Have you ever wondered what is compost and how is it made? If the creative combination of ingredients in his spooky witches’ chant in “Macbeth” is any indication, William Shakespeare’s garden was as fertile as his imagination. The Bard could have been describing what is composting or compost when he wrote: “Double, double toil and trouble. Fire burn and cauldron bubble.”
While the modern witches’ brew prepared by organic gardeners – compost – doesn’t require a cauldron, it does require some toil and trouble. However, when it’s ready to be mixed with soil in a vegetable garden, its effects are magical!
What is Compost Made Of?
Exactly what is compost made from? Compost has been used by farmers and gardeners since the early Roman Empire as fertilizer to enhance the soil, and it is created from organic materials, which have been exposed to the natural elements and have (over time) decomposed. Since gardeners tend to be very creative people, the organic materials that are combined in the composting process can be wildly diverse. Leaves, food waste, coffee grounds, paper, egg shells, eye of newt, filet of fenny snake and toe of frog are all excellent materials to combine to form compost. In fact, anything that was once alive will decompose and form compost as well as compost liquid.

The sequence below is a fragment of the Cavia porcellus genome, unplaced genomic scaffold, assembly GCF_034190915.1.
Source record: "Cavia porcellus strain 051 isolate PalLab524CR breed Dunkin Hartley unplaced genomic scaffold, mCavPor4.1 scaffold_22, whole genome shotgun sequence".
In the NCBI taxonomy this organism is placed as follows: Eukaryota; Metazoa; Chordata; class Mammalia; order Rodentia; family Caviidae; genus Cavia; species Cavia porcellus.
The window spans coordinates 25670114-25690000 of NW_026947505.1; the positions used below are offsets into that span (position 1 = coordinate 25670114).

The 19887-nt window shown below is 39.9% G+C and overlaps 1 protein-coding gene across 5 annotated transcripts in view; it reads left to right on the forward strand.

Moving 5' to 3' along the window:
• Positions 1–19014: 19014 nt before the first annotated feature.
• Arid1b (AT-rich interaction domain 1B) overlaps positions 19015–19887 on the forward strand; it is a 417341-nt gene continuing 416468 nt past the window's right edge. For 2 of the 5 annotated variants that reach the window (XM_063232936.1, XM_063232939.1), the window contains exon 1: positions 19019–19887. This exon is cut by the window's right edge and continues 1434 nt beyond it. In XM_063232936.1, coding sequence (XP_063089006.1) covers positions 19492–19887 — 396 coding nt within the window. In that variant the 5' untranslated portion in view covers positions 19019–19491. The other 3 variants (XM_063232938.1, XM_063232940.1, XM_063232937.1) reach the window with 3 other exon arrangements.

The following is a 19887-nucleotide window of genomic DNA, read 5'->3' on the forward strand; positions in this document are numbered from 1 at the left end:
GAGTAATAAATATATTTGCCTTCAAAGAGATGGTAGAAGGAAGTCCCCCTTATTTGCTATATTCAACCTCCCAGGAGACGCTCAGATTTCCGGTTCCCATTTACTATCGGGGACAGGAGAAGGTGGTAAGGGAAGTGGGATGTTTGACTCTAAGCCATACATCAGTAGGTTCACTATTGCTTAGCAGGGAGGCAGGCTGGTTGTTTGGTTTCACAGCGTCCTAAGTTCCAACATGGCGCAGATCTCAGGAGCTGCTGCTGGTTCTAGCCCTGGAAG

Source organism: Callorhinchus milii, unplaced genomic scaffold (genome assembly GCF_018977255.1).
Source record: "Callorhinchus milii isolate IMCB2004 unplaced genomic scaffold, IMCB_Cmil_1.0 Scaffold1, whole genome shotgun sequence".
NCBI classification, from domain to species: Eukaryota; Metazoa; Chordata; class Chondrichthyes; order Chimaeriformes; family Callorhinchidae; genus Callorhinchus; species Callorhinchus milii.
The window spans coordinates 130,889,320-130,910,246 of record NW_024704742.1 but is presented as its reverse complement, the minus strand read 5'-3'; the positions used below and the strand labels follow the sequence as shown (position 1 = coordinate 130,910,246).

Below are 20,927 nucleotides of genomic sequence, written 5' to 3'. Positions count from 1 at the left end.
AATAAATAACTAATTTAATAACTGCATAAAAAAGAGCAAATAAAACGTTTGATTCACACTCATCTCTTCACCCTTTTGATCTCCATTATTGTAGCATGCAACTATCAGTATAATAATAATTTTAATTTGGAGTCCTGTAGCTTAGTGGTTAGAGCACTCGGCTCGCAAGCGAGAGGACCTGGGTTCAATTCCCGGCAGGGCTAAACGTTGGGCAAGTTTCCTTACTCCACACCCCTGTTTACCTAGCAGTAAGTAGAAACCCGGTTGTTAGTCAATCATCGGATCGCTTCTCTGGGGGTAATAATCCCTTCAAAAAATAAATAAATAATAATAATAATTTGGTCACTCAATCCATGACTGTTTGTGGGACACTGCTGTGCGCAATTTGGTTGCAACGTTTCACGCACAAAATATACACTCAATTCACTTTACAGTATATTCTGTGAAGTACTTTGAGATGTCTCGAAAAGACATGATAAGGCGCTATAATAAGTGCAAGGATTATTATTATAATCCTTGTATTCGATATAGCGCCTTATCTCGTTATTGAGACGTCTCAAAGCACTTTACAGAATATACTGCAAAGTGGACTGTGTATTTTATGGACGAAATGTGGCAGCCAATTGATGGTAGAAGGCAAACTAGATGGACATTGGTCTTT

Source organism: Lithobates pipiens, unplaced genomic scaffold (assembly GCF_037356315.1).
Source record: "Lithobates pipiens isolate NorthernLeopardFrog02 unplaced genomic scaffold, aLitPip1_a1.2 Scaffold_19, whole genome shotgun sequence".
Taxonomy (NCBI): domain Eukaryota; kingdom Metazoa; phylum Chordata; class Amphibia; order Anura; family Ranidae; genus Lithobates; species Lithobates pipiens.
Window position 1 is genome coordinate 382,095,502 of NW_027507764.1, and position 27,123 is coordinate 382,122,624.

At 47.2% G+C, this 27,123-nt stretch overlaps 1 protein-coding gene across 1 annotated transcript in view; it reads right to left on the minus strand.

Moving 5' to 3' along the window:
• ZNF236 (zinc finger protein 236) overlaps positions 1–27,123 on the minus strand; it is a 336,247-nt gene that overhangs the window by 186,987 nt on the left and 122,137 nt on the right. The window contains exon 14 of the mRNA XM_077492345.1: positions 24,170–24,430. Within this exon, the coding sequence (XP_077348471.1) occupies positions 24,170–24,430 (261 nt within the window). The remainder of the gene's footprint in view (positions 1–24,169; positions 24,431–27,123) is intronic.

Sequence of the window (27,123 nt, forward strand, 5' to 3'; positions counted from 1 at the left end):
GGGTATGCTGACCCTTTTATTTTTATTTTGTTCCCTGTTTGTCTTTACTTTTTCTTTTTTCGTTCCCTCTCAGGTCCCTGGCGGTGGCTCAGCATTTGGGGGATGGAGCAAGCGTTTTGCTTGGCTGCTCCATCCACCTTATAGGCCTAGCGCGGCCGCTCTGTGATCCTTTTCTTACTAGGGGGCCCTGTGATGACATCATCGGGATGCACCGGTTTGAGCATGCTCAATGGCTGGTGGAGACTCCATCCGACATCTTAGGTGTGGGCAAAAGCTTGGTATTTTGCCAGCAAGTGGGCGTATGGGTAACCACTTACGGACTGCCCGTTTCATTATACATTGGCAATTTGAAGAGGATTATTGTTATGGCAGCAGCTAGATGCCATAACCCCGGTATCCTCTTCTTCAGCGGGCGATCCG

From a scientific perspective, the elements that are required for compost are oxygen, carbon, nitrogen and water. When these are present, micro-organisms such as bacteria, fungi-molds, protozoa and actinomycetes break down the organic material to form compost. It’s not pretty and it smells funky, but it’s five-star dining for a tomato plant.
What is Composting?
Composting is a natural process and compost is packed with nitrates and these substances are vital elements in soil conditioning. Frequent planting uses up the nutrients in soil and leaves it hard. These nutrients can be replaced by allowing dead plants to decompose in the soil, but composting accelerates this process.
Composting or compost acts as a fertilizer and can even be employed as a natural pesticide for soil. It is used in gardens, landscaping, agriculture and horticulture. When compost is added to over-used soil, it transforms this barren dirt into a rich, growing environment.
What Is Compost Good For?
Creating compost can involve some work, not to mention the assault on the olfactory senses. What is compost used for and is it worth it? This depends on one’s priorities!
If recycling is an important personal goal, creating something useful such as compost from waste products is well worth the effort. What is compost good for? Composting is the penultimate “Green” practice because not only does it recycle waste to form valuable nutrients that are good for the growth of additional plants, but it also saves raw materials that go into the manufacture of plastic garbage bags.
Another excellent reason for undertaking a composting project is because it results in fewer man-made chemicals in the form of fertilizers or pesticides from being deposited in the environment. With fewer chemicals, there will be less potential for dangerous contamination to water supplies that are consumed by humans and animals.
I hope you have learned “What is Compost”, and with apologies to Shakespeare: To get compost to make plants grow, “Round about the cauldron go!”